Animals of arid Australia: out on their own, or hung out to dry?
Chris Dickman, Daniel Lunney, Shelley Burgin, 2007. "Animals of arid Australia: out on their own, or hung out to dry?", Animals of Arid Australia: Out on their own?, Chris Dickman, Daniel Lunney, Shelley Burgin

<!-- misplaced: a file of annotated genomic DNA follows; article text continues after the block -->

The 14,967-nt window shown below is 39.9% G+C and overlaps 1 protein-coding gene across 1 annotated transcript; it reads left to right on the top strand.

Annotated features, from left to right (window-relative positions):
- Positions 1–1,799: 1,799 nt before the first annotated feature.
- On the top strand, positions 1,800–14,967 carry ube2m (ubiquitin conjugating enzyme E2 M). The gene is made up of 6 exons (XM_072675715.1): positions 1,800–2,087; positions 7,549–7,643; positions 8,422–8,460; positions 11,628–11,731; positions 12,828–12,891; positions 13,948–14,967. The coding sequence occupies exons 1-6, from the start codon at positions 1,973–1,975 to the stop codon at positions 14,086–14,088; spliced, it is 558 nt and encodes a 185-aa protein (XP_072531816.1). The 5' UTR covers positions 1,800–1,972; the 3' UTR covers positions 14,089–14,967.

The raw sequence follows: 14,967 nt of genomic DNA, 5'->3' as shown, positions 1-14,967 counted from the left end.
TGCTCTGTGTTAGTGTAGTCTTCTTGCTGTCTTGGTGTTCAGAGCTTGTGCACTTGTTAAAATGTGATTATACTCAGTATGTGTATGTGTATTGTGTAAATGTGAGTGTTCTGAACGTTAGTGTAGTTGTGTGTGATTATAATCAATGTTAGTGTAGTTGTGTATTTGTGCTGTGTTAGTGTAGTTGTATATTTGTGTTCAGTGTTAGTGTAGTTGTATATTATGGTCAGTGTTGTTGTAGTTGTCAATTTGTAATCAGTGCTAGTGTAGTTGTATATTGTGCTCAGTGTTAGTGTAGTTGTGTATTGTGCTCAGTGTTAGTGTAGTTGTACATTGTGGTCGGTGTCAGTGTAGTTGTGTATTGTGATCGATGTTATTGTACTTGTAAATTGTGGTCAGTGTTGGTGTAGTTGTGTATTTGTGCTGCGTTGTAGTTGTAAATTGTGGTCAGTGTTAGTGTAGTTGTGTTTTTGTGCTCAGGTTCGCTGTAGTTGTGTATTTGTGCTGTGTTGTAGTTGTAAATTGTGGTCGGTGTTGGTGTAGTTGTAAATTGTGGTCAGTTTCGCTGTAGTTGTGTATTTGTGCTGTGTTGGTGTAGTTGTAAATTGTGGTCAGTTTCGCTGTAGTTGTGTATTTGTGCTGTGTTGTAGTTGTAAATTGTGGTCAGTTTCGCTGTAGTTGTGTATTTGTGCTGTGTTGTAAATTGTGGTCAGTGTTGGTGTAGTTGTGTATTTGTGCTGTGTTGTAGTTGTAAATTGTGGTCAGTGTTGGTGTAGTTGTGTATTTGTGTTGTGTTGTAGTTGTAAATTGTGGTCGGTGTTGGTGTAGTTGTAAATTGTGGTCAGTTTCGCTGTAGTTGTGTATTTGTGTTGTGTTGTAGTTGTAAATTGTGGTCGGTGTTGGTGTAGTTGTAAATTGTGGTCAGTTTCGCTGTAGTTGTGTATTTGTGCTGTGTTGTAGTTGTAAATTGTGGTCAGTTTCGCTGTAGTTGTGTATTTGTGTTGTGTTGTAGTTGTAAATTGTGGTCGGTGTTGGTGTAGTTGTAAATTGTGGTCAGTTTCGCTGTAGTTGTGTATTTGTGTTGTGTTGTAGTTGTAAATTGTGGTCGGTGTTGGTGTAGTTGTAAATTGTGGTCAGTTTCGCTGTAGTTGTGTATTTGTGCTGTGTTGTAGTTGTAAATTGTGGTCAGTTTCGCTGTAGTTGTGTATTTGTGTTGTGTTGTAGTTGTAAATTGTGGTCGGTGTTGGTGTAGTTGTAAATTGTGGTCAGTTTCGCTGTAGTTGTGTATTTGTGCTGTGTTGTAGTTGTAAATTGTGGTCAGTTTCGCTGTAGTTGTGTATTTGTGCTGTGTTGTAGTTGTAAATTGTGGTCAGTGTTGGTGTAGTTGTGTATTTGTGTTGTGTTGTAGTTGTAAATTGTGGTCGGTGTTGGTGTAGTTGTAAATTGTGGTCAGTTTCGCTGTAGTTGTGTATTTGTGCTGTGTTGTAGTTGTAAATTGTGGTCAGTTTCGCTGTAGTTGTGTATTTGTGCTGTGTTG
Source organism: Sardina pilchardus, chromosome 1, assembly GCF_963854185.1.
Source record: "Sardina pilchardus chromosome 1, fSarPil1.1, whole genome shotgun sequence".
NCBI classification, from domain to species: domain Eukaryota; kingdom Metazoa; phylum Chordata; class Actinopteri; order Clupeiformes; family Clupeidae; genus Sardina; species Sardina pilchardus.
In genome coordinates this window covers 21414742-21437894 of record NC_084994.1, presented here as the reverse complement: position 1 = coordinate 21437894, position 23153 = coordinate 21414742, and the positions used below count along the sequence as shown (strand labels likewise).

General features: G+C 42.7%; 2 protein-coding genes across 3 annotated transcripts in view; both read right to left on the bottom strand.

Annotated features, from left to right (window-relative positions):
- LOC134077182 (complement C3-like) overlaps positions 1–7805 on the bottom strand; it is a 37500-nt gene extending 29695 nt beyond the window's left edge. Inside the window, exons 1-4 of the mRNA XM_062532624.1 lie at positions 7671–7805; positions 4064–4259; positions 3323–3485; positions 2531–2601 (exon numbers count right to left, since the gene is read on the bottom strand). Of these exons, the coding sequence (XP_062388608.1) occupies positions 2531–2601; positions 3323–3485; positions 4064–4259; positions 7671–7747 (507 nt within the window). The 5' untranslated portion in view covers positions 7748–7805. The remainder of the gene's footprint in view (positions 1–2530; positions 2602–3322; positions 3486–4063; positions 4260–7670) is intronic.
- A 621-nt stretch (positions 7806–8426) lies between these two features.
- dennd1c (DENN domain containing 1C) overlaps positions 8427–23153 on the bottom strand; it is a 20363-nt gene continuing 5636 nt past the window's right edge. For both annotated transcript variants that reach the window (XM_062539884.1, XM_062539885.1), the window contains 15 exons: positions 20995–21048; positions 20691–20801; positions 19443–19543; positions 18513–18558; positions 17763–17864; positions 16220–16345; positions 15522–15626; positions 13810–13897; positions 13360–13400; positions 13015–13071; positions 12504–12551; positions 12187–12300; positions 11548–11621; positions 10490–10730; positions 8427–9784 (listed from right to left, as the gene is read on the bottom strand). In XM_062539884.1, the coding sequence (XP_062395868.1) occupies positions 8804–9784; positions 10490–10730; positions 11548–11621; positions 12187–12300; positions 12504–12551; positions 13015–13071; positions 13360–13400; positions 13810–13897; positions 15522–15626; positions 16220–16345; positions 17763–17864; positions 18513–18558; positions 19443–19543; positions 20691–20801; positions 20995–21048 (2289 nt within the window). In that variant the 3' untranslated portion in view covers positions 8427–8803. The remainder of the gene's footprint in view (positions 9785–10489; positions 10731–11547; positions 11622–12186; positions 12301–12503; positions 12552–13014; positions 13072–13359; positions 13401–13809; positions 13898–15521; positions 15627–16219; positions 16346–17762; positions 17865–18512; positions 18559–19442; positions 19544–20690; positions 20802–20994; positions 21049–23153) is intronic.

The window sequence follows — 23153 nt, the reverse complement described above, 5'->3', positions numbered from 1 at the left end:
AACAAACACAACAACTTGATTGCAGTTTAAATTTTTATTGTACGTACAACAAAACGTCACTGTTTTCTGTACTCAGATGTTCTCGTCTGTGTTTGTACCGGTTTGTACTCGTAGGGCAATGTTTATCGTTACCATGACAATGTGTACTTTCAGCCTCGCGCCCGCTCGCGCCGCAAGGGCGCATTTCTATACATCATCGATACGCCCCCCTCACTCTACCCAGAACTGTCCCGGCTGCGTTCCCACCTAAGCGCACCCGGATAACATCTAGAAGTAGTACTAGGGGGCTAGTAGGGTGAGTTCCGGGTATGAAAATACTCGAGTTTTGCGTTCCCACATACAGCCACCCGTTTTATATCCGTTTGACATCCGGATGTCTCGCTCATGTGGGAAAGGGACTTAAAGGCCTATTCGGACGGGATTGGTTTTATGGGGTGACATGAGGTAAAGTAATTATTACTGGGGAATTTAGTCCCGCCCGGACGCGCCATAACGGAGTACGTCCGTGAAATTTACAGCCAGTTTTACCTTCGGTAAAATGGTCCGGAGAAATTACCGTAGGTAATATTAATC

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In this paper we draw together a number of themes that have emerged in recent research on fauna and land use in arid environments. We also draw attention to the worldwide concern about desertification — the process that drives loss of biodiversity and productivity and the simplification of ecological processes — and evaluate how attitudes and policies in Australia are addressing the problem here. Although animals in arid Australia show many similar adaptations to those of ecologically equivalent animals elsewhere, the taxonomic composition of Australia's desert fauna is unique. Some species, such as snails, occur as relicts from wetter times in the past, while others have adapted more recently to aridity and have relatives in more temperate parts of the continent. Other species, especially among the mammals, have suffered severely due to land-use changes since European settlement and face continuing declines. Regrettably, research effort in arid Australia lags behind that in other regions due to difficulties of access and lack of resources, so the animals of the vast arid inland remain very much out on their own. At the international level, there is a clear acknowledgment that truly arid lands are fragile and low in productivity, and thus should be managed sensitively to exploit such attributes as their intense solar radiation and great aesthetic values. There is also recognition that although the semi-arid regions on the fringes of the true deserts have offered more potential for human settlement and intensive land use such as grazing, it is in these regions where desertification has been most intense. If current trends toward desertification are allowed to continue and predictions of climate change prove accurate, the beleaguered native animals of arid Australia will not just remain “out on their own”, but will also be “hung out to dry”.